Good on you, Evan Thornley

Although I do often tune into News Radio, I generally only last about ten minutes listening to the Parliamentary proceedings before I switch stations in frustration at the raucousness, ratbaggery and inanity of it all. The weary tones of the Speaker remind me of  extras duty as a teacher, having to take a Year 9 class for the  last period of the day, say,  in mathematics. You don’t give a fig for these kids, or their work; you just want something less than absolute mayhem; you’re more concerned about the hubbub leaking out through the windows than anything else and you just want to get out of there with a shred of professional dignity intact.

I was looking through James Curran’s book The Power of Speech and note that political speeches are not only delivered in parliament, but also at events like the Australia Day Council, launches of awards and celebratory events,  commemorations, party conventions and conferences.  Some of the anticipation that preceded Rudd’s “Sorry” speech in February was an awareness that something important was about to happen in Parliament itself, as the highest expression of national discourse. Quite beyond my own feeling of relief and pride that it had been said, I recognized the importance of the context and setting as well.

Of course, there are those curious parliamentary aberrations, the conscience vote, that seem to be exclusively centred on sex and particularly the consideration of sex and women.  Obviously there is no room for conscience and ethics in considering poker machines, going to war, climate change, treatment of refugees etc. but if we’re talking about abortion or RU486 then, well, every parliamentarian has a story. And they share those stories with us, each and every one of them, in more detail than perhaps any of us want to know.

The Victorian government recently passed legislation to decriminalize abortion in Victoria.  It went to a conscience vote, and there was plenty to say- especially from ‘no’ voters like Liberal Bernie Finn, who spoke for nearly six hours, and DLP member Peter Kavenagh who managed three hours.  The newspaper columns were full of letters on both sides, dominated, I perceive (I wish I’d kept a running tally) by angry male voices.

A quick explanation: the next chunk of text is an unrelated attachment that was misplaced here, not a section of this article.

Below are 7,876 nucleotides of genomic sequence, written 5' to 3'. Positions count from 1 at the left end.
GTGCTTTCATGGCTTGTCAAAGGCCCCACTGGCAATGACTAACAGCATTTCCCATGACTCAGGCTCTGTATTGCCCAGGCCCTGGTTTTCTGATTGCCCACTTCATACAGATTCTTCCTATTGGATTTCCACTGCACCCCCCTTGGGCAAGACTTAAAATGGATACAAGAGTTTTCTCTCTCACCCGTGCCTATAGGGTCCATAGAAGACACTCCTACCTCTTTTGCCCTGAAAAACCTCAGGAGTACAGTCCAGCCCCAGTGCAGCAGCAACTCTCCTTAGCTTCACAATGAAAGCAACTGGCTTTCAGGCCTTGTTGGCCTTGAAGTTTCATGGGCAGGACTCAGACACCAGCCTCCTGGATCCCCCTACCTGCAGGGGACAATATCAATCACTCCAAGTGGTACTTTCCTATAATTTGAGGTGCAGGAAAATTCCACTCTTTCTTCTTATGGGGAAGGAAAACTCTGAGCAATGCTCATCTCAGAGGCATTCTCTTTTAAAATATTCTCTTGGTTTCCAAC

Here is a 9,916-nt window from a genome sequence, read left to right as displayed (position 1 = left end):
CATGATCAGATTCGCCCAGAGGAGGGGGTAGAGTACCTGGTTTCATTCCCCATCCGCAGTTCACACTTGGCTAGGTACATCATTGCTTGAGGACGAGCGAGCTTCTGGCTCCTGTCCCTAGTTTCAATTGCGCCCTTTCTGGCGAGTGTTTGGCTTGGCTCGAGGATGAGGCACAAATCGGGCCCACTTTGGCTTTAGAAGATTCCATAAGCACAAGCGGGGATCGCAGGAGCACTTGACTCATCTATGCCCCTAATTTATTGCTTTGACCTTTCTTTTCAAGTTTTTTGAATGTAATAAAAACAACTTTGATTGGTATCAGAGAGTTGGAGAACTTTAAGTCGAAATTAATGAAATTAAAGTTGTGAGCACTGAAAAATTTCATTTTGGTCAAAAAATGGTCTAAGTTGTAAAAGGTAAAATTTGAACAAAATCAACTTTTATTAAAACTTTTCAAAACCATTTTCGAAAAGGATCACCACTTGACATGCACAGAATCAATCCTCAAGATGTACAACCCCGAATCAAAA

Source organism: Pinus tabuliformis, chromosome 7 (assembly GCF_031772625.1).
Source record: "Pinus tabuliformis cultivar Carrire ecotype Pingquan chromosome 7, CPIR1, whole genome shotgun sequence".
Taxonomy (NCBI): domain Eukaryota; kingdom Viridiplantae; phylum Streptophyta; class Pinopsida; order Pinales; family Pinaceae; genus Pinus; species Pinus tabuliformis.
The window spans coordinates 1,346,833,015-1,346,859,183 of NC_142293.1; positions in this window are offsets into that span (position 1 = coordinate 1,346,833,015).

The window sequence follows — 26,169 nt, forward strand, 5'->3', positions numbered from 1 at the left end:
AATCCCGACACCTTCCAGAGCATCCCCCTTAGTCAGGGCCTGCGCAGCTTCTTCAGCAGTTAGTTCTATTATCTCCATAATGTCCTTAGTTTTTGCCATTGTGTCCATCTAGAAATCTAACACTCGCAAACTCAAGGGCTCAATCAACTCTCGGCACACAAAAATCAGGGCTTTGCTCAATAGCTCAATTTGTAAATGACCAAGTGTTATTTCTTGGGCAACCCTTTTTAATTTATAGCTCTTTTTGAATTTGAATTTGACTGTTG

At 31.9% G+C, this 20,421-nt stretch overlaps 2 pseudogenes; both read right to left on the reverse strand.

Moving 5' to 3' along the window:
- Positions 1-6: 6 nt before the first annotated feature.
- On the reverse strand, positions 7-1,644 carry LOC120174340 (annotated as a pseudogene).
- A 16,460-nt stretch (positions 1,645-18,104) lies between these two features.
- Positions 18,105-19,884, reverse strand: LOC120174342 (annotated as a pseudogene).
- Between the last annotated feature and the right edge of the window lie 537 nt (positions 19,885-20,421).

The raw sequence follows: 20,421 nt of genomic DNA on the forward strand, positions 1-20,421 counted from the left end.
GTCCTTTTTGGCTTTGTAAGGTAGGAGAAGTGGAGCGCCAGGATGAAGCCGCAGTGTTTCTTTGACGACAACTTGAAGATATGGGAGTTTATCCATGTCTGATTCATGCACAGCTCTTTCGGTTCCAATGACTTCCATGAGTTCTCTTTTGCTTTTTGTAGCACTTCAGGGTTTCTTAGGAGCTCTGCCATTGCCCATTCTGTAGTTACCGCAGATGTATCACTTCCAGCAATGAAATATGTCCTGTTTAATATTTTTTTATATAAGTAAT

I was delighted to read this report in yesterday’s Age by Paul Austin about Upper house Labor MP Evan Thornley’s contribution to the debate- an elegant, succinct, powerful, aposite ten-minute speech.

It is simple as it is obvious: if men took as much responsibility for contraception as women did, the number of unwanted pregnancies would drop like a stone…How much courage or responsibility does it take for a bloke to walk into this place and pronounce moral judgement on women in a situation that he will never find himself in?… Mr Finn, Mr Kavenagh and others have asked, ‘Where are the men in this picture?’. I ask the same thing….If you walk into this chamber wanting to take some responsibility and wanting to show even the tiniest amount of courage compared to that which women must face when they have an unwanted pregnancy, then when you walk out of here you should take the lead in convincing men to take their share of responsibility for contraception.  If you are serious about the unborn and if you are serious about reducing the numbers of abortions, then get out there with your videos and your horror stores, get out there with your moral righteousness and self-importance, and walk into the pubs and clubs, the footy clubs and the construction sites, the high school halls and the army barracks, and tell the blokes to take responsibility for contraception.

If you do that, you will save thousands of unborn children from abortion.  If you do not do that, all you can do is parade around here in cowards’ castle excoriating women for making a decision- that you will never, ever have to make- for whatever you perceive to be their moral shortcomings.  If that is all you do, that is basically gutless and it raks being nothing more than political grandstanding and campaigning for votes.

I am up for it- and I hope you are too, boys! It’s time for men to show some leadership, to show just a tiny fraction of the courage that women have to have every day when they contemplate how to deal with an unwanted pregnancy.  It is time for men to take responsibility for contraception and contribute to a massive reduction in the number of abortions and the suffering involved to the unborn, their mothers and their families.

Good one, Evan.

One response to “Good on you, Evan Thornley

  1. Pingback: Evan Thornley resigns « The Resident Judge of Port Phillip

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